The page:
After Thanksgiving excess, the the body will pine for healthy, light fare like the all-vegan menu with heavy Middle Eastern accents at B52.
This weekend, 46 baristas from eight states and the District of Columbia assembled in a banquet room at the Pittsburgh Marriott North hotel in Cranberry to test their skills in the Mid-Atlantic and Northeast Regional Barista Competitions.
A "barista" refers to someone who has acquired skill in the art of making espresso-based drinks. At the regional competitions run by the Specialty Coffee Association of America, competitors make and serve four espressos, four traditional-style cappuccinos and four servings of a signature drink, all in 15 minutes. At the same time, they must describe what they're doing to the judges and explain details of their individual presentations, such as the beans they've selected to use in their coffee and the story behind their signature drinks.
Seven judges score each competitor: two technical judges who focus on how the baristas make the drinks, four sensory judges who evaluate the appearance and taste of the drinks and a head judge who monitors the other judges.
This year was the first time the competition has been held in Western Pennsylvania. Ed Wethli, owner of Kiva Han Coffee, which acted as host, was responsible for bringing the event to Cranberry.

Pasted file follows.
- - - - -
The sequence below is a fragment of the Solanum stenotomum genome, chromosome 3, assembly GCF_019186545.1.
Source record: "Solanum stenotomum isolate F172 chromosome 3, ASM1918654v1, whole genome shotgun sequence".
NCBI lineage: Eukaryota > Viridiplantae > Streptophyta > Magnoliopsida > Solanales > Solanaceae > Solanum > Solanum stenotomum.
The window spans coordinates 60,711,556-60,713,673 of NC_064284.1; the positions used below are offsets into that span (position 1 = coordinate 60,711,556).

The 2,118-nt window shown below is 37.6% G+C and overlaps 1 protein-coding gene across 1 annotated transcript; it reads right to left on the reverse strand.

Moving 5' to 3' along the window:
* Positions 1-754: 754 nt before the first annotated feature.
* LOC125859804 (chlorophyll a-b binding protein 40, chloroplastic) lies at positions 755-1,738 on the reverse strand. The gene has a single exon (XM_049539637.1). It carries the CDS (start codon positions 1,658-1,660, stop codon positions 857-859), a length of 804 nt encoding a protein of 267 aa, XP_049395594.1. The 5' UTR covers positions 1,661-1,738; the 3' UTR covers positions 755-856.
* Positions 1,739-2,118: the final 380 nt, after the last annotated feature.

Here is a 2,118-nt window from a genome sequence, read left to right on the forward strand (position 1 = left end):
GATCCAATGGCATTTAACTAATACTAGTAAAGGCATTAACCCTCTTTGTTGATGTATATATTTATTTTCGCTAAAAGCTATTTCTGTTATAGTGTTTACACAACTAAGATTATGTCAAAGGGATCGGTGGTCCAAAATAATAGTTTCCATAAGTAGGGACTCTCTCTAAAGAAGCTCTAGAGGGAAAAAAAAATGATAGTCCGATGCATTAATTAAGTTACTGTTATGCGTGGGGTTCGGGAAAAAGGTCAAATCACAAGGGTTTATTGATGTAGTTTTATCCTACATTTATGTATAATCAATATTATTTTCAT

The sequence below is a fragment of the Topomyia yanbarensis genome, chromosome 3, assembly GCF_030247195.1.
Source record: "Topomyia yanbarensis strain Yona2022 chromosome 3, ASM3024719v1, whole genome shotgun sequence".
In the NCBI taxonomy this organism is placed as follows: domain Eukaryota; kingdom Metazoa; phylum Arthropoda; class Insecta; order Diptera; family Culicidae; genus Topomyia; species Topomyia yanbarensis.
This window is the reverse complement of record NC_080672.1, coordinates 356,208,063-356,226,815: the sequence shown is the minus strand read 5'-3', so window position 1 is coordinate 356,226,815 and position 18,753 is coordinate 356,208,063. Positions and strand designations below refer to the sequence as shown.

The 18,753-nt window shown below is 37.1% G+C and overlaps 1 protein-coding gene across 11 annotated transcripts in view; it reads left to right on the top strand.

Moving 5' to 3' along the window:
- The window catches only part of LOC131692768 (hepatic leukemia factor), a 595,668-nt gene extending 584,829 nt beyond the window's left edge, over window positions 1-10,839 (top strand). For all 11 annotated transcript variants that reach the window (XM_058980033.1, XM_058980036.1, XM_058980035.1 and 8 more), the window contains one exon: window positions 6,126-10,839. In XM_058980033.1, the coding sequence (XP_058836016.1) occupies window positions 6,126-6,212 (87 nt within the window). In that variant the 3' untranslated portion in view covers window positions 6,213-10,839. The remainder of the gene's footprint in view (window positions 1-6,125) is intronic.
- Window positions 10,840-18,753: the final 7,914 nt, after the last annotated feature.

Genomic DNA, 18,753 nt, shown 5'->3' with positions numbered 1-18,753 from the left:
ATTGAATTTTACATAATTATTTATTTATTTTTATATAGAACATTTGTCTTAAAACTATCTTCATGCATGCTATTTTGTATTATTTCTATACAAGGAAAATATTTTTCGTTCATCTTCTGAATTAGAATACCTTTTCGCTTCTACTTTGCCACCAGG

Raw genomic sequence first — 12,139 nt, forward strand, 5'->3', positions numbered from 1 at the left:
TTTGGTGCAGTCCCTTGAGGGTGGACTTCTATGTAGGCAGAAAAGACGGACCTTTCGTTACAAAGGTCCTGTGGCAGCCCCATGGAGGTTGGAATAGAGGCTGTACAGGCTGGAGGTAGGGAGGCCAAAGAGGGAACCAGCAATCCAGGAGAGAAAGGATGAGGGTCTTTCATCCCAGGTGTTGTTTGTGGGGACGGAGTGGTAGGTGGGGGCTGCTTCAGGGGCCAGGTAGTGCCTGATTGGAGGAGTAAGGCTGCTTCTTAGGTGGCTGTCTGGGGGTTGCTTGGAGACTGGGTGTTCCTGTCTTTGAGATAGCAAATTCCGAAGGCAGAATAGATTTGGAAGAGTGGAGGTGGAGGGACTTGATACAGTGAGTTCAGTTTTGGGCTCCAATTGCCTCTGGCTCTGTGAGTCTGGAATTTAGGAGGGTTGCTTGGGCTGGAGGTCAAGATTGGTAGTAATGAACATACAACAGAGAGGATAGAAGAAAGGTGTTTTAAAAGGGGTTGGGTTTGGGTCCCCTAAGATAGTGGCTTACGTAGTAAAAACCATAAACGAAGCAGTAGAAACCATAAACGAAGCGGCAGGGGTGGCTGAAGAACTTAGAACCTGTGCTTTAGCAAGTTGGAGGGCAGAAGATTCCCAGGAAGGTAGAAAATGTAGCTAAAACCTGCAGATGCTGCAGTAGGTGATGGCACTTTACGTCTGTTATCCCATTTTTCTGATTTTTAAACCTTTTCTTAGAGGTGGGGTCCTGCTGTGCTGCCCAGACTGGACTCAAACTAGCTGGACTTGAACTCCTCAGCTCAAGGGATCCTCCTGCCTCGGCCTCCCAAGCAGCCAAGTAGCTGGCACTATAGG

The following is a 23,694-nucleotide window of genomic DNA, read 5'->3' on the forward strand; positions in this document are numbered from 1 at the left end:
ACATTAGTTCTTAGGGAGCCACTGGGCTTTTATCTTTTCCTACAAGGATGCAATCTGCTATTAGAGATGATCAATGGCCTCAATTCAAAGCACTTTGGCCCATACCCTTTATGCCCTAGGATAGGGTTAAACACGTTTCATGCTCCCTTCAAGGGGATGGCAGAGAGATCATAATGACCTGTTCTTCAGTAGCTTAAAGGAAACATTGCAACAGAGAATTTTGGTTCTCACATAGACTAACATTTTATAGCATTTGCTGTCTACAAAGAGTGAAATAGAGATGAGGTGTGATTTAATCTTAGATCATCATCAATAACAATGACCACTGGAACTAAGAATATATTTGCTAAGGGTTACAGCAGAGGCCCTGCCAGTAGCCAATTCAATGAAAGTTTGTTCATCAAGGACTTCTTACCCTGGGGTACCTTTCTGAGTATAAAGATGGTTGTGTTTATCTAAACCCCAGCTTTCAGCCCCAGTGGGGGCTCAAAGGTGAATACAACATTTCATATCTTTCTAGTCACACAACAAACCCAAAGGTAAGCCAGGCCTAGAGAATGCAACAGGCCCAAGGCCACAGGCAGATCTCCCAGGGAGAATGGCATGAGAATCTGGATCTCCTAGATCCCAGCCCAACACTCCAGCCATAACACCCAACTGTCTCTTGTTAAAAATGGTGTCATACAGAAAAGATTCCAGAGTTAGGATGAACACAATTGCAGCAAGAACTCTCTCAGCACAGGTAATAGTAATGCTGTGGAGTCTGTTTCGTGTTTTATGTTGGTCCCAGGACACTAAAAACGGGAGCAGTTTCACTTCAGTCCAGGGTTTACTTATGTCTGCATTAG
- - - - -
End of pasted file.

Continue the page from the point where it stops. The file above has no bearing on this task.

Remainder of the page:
After two grueling days of competition, the entrants were winnowed to six finalists from each region.
Though many Pittsburgh-area baristas competed, only one made the finals -- Dana Waelde, a self-trained barista who manages the Oakland branch of the Crazy Mocha Coffee Co.
Ms. Waelde, who has been with Crazy Mocha for eight years, worked with Kiva Han Coffee Roasters to create her own pre-roast blend, including beans from Ethiopia, Brazil, Sumatra and Tanzania. She asked the judges to take note of "the dark chocolate from the Sumatra and the blueberry notes from the Ethiopian [beans]."
Barista competitors select beans based on their flavor profiles and then design signature drinks to bring out these flavors without overwhelming the taste of the coffee. Ms. Waelde's signature drink, called the Cafe Cioccolato, was inspired by the flavors in the bean and the traditional Italian drink the shakerato, which consists of espresso and sugar shaken with ice then strained into a glass. Ms. Waelde's version incorporated spicy chocolate, cinnamon, orange, honey and almond milk.
Belle Battista (previously of Aldo Coffee) was the 2008 winner of the Mid-Atlantic Regional Barista competition. At 4:45 p.m. yesterday, she passed her crown to Katie Duris of Murky Coffee in Arlington, Va.
Ms. Duris' signature drink incorporated flavors of fig, almond and chocolate. She used a Counter Culture blend of beans in the first round, then switched to a blend from PT's Coffee out of Kansas City. "My shop uses beans from both roasters ... I wanted to recognize both of those relationships," she explained. This was Ms. Duris' third competition.